As the title would suggest, this is a cold, somewhat hard-to-watch film in which the two main characters are bitter and selfish people. Zhenya and Boris are at the tail end of a vicious divorce, with both determined to hurt each other as much as possible, and leaving their 12 year old son, Alyosha, as collateral damage. Boris is portrayed as quiet, brooding and preoccupied. A keg ready to explode. He is clearly fed up with his soon to be ex-wife, and out of touch with his son. Zhenya is a scorned woman who came from a rough background. She is full of rage and resentment, lashing out at both Boris and Alyosha whenever possible. She is a hateful mother, with borderline abusive tendencies. Boris has cheated on his wife and is starting a new life with his pregnant girlfriend, while Zhenya is focused on a serious new relationship of her own. As they aggressively push their marriage over the finish line, they put their apartment in Russia on the market and pack things up, mentally as well as physically. Throughout the process, they make it clear that neither of them has room for their son in the next phase of their lives.
In a particularly pivotal scene, Boris has come home late from work and the two fall into what is obviously an all too familiar routine of arguing vehemently while they assume Alyosha is sleeping. As the fighting ensues, they debate who should take custody, with neither wanting to assume responsibility. Unbeknownst to them, he is in the next room quietly sobbing, ravaged by rejection, fear and depression. Sometime at the end of next work day, Boris and Zhenya stay overnight with their new lovers, but thinking the other is at home. It is only upon Zhenya’s return well over 24 hours later, that she realizes Alyosha has not been at school or home the whole time. Unloved and unwanted, Alyosha has vanished from the town and their lives. Is this a matter of a runaway child, or foul play? The contentious couple are forced together to help in the search that has already started two days too late. Delaying the search and seemingly making matters worse, is an uncaring police officer who is dismissive of the child’s disappearance and refers them to a specialist.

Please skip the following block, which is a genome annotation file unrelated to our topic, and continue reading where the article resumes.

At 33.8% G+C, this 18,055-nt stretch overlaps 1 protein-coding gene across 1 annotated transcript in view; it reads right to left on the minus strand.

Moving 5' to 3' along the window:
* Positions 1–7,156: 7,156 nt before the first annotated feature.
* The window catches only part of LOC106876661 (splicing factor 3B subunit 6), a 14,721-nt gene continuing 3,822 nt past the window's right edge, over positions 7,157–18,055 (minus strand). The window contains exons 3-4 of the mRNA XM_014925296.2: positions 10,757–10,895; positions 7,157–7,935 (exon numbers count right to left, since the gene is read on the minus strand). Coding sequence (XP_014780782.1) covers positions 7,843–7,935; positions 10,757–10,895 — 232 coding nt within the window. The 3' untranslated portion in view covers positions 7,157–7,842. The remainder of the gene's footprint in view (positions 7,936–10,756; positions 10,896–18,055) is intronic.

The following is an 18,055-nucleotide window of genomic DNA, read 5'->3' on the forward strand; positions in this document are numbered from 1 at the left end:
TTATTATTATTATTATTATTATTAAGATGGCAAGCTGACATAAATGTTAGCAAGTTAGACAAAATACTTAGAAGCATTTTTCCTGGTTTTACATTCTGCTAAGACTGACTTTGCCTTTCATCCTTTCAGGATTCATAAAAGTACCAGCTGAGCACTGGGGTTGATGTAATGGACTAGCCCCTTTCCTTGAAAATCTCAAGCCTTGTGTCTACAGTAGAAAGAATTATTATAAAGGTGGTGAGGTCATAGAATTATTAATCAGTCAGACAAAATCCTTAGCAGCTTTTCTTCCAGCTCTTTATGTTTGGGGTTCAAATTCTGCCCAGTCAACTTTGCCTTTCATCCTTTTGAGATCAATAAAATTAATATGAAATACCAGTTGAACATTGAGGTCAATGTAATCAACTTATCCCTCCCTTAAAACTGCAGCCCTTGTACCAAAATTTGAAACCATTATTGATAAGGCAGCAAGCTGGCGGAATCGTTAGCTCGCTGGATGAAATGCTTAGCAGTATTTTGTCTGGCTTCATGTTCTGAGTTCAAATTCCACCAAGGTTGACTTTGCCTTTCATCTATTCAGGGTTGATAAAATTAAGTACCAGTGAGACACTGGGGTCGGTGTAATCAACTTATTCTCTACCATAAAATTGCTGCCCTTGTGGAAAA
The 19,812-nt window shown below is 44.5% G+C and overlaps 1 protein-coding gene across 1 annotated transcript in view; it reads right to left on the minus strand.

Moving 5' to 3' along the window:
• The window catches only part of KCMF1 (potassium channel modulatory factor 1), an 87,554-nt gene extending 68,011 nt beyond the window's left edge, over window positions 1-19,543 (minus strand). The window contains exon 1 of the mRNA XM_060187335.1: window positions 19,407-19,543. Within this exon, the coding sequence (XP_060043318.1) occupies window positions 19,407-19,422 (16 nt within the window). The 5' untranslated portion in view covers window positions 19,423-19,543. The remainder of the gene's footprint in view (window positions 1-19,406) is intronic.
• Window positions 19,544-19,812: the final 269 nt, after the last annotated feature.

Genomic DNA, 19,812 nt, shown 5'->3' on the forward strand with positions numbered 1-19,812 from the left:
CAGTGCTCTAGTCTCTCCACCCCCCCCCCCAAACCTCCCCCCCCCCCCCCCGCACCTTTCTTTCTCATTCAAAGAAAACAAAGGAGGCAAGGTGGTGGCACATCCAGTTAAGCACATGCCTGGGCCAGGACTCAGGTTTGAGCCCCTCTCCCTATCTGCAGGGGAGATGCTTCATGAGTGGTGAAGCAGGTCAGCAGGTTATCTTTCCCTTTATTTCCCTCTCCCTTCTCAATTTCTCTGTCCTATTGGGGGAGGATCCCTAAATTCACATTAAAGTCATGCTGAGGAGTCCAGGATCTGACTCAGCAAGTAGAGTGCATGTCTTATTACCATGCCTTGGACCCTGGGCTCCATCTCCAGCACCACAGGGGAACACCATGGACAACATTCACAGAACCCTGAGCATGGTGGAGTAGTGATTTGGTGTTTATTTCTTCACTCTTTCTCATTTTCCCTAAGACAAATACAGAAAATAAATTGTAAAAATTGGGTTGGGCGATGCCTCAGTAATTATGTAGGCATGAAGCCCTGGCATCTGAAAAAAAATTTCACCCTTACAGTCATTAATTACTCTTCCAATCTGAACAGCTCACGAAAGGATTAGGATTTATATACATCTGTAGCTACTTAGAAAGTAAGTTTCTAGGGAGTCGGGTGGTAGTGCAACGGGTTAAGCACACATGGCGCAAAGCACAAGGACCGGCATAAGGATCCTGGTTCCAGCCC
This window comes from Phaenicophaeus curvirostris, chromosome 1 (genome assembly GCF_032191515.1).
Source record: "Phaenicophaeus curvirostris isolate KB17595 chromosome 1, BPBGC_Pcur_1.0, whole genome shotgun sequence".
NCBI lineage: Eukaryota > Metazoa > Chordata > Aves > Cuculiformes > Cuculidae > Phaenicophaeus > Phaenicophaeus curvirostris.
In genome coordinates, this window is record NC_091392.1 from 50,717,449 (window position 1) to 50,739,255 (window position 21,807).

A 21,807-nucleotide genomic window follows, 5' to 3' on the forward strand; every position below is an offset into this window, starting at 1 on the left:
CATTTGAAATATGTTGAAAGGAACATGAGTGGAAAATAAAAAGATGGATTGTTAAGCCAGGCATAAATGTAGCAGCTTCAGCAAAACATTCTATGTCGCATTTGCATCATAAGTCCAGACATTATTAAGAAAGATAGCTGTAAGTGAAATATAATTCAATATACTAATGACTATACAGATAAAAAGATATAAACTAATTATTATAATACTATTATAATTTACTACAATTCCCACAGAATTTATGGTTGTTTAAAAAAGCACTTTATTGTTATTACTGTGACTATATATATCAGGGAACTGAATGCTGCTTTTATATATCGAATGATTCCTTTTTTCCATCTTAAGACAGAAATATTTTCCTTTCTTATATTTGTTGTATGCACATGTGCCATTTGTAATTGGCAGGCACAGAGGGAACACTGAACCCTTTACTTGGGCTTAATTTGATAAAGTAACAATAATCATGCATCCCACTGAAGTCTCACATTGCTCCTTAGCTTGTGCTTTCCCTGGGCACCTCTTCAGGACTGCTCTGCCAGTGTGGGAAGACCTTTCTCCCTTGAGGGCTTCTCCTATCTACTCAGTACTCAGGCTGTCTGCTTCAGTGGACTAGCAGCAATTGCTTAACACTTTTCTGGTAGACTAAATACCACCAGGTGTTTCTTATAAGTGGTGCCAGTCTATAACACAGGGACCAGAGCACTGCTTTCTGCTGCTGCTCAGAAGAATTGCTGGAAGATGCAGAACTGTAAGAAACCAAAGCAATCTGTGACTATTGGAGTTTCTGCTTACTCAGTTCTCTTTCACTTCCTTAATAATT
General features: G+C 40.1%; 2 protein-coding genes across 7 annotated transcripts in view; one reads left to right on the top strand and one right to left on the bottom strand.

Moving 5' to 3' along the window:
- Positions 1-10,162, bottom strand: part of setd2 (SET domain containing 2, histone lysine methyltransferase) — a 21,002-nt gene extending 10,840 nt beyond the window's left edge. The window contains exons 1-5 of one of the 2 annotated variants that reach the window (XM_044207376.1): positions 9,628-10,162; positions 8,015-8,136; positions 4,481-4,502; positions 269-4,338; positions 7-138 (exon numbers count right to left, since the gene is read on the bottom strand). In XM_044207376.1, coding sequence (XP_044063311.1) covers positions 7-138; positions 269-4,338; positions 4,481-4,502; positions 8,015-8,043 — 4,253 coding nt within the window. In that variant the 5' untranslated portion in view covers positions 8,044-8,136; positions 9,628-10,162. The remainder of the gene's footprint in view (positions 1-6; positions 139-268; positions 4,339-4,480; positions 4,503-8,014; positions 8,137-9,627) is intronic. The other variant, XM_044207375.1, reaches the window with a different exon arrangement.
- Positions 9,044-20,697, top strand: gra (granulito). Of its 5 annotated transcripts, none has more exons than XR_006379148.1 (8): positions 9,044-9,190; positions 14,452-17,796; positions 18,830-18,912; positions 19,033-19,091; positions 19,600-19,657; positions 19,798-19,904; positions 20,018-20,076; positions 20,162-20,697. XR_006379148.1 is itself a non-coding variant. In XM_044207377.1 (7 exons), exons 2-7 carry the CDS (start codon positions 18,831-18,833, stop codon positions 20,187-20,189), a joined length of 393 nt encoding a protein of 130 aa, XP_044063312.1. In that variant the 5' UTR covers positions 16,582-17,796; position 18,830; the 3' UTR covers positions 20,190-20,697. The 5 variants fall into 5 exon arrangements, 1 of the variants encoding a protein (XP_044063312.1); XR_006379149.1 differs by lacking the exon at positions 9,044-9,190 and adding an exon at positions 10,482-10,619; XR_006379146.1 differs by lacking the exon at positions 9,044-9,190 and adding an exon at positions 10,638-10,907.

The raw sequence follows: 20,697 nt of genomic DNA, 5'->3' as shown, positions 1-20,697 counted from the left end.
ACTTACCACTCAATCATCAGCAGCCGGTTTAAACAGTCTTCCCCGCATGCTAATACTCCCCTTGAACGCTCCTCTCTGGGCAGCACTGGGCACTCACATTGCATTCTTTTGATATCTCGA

Although the unfortunate circumstances has made the couple face some inner demons, they are not rebuked or punished for their sin of neglect, and you want them to be. There are no true revelations nor seemingly lessons learned. Although on one hand filmmaker, Andrey Zvyagintsev (“Leviathan” 2014) excelled at showing the raw realism of the disintegration of a marriage that should have never been, on the other he seemingly, missed opportunities to create a grittier mystery and develop intrigue and deeper character development. Being the brilliant director that he is, one can assume this is by design. Hauntingly shot in blue and grey tones, “Loveless” is a stark, taut, uniquely interesting drama filled with soul-less personas. This could possibly be appropriate to the particular community and to these specific characters than would be elsewhere, but at times feels a bit too alienating. Perhaps this contribute to what many say makes it “very Russian” and why it has deservedly earned a Best Foreign Language Oscar nomination. At its core, we are given the only one sympathetic character, and he is gone early on. Instead, you are left with Boris and Zhenya. They are like the horrific car accident you should but can’t turn away from.